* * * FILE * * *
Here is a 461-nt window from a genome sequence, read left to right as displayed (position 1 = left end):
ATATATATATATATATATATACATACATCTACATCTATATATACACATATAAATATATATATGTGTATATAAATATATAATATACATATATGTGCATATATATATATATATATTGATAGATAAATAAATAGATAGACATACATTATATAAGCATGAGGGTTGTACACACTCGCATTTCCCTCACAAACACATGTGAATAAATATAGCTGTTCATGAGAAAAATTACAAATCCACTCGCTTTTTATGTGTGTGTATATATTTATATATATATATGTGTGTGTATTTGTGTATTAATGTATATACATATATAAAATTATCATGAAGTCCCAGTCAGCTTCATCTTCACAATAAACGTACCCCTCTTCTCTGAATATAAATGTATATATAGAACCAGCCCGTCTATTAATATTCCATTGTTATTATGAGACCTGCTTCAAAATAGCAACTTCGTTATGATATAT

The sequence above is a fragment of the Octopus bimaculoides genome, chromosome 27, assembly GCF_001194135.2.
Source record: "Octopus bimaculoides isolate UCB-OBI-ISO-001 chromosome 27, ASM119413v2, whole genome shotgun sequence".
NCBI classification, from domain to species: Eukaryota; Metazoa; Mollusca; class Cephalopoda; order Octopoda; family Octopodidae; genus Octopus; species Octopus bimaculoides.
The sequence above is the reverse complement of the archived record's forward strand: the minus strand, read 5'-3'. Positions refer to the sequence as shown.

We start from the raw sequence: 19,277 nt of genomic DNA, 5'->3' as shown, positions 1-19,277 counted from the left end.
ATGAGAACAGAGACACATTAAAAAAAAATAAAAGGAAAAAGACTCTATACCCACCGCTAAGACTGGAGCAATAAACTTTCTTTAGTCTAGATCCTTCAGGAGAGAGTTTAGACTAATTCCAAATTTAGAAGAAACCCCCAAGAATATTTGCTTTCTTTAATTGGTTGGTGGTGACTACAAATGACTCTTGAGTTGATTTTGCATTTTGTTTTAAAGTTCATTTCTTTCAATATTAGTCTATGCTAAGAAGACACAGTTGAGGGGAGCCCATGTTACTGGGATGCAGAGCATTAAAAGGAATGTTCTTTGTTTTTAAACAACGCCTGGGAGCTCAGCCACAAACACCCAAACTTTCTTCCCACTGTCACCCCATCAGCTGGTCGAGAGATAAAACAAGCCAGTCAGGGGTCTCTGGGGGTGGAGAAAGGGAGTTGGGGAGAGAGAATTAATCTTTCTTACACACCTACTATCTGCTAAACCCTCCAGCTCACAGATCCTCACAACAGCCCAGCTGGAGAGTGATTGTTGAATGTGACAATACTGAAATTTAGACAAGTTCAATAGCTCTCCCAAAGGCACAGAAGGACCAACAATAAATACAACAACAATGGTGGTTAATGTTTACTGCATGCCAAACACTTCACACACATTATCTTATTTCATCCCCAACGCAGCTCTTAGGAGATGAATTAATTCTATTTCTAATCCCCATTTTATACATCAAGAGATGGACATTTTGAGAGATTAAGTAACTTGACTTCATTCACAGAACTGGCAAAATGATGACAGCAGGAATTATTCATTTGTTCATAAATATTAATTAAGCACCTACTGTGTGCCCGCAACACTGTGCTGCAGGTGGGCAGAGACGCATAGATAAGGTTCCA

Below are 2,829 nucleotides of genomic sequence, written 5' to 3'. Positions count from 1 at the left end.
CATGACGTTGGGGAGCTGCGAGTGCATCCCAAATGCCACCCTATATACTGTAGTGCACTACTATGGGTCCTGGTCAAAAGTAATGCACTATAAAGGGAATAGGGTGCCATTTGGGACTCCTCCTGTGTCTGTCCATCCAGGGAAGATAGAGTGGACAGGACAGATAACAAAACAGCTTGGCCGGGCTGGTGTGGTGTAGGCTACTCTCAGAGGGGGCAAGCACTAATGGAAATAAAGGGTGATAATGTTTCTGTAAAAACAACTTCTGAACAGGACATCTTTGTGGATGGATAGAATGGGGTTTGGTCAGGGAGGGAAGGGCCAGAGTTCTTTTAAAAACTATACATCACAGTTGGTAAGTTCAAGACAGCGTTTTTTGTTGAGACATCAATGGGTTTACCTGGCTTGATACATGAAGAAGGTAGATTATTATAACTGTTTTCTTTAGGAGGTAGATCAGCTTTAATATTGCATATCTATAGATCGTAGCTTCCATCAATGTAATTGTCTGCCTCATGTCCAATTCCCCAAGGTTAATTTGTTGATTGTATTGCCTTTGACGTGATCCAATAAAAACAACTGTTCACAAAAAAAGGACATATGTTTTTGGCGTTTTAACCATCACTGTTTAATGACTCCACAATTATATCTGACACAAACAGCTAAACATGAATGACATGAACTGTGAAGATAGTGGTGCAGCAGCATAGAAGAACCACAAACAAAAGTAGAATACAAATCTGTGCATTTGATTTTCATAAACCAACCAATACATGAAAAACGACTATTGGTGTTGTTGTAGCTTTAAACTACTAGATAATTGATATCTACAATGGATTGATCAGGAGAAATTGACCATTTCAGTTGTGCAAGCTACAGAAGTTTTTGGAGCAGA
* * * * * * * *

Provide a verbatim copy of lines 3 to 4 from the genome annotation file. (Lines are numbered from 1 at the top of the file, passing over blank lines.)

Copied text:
The sequence above is a fragment of the Octopus bimaculoides genome, chromosome 27, assembly GCF_001194135.2.
Source record: "Octopus bimaculoides isolate UCB-OBI-ISO-001 chromosome 27, ASM119413v2, whole genome shotgun sequence".